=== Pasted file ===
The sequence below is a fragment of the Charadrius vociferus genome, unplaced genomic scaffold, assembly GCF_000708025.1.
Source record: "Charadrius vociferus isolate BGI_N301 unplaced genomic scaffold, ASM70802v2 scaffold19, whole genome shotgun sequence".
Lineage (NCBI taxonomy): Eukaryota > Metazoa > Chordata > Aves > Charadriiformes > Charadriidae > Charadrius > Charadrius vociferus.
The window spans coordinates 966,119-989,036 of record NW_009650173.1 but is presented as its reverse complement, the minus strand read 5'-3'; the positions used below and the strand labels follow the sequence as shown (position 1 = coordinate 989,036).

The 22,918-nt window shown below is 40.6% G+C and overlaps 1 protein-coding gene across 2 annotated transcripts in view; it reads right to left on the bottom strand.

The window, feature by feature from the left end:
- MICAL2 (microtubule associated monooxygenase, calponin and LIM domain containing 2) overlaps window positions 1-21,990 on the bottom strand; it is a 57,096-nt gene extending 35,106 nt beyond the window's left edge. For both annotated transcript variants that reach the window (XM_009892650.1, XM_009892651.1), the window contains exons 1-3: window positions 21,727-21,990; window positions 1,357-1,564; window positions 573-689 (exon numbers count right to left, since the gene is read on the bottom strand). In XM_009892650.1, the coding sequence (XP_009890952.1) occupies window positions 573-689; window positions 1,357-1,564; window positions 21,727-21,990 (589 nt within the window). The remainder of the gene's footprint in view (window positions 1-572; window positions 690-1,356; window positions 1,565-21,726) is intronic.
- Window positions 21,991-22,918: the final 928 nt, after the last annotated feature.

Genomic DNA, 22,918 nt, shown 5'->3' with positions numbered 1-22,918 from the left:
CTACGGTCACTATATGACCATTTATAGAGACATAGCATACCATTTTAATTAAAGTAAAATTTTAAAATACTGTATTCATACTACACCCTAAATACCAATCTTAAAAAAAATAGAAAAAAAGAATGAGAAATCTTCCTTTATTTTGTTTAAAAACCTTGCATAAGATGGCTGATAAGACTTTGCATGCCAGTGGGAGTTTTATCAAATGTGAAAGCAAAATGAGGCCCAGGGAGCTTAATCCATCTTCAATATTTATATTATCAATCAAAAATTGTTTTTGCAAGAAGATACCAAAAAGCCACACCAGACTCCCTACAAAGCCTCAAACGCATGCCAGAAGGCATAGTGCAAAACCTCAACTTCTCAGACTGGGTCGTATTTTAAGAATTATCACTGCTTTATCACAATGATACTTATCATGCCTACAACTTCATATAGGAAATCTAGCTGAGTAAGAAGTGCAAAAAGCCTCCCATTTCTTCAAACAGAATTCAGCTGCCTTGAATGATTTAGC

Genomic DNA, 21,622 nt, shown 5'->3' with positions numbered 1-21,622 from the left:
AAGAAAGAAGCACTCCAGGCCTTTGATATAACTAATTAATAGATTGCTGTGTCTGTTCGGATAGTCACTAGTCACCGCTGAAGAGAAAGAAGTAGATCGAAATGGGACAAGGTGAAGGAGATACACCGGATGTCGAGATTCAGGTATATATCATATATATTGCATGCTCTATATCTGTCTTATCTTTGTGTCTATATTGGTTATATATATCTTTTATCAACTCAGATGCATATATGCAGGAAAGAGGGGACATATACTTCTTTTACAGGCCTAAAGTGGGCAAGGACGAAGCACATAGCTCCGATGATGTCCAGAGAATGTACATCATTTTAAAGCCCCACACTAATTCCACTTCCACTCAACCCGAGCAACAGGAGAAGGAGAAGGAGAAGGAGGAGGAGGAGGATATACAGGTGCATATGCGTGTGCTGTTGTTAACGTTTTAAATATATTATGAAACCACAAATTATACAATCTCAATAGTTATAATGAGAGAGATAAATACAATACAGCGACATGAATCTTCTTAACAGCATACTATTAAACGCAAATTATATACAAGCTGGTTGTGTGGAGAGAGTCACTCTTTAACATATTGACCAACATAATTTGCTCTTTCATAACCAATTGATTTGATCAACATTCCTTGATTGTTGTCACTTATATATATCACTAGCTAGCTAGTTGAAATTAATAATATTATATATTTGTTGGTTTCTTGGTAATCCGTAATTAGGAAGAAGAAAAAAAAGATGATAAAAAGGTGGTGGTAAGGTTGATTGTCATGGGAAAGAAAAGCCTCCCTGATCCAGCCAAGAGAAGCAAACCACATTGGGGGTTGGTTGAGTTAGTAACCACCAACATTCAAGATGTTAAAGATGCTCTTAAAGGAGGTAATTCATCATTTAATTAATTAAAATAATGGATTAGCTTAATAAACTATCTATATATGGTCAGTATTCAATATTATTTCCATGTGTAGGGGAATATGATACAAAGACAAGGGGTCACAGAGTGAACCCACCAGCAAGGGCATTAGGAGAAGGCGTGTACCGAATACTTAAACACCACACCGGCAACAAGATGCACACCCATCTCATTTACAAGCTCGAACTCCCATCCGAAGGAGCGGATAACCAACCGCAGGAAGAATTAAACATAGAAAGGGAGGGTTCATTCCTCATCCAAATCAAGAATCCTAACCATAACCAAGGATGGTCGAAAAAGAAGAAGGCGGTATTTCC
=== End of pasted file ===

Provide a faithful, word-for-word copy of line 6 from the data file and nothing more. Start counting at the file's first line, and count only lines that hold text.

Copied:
The window, feature by feature from the left end: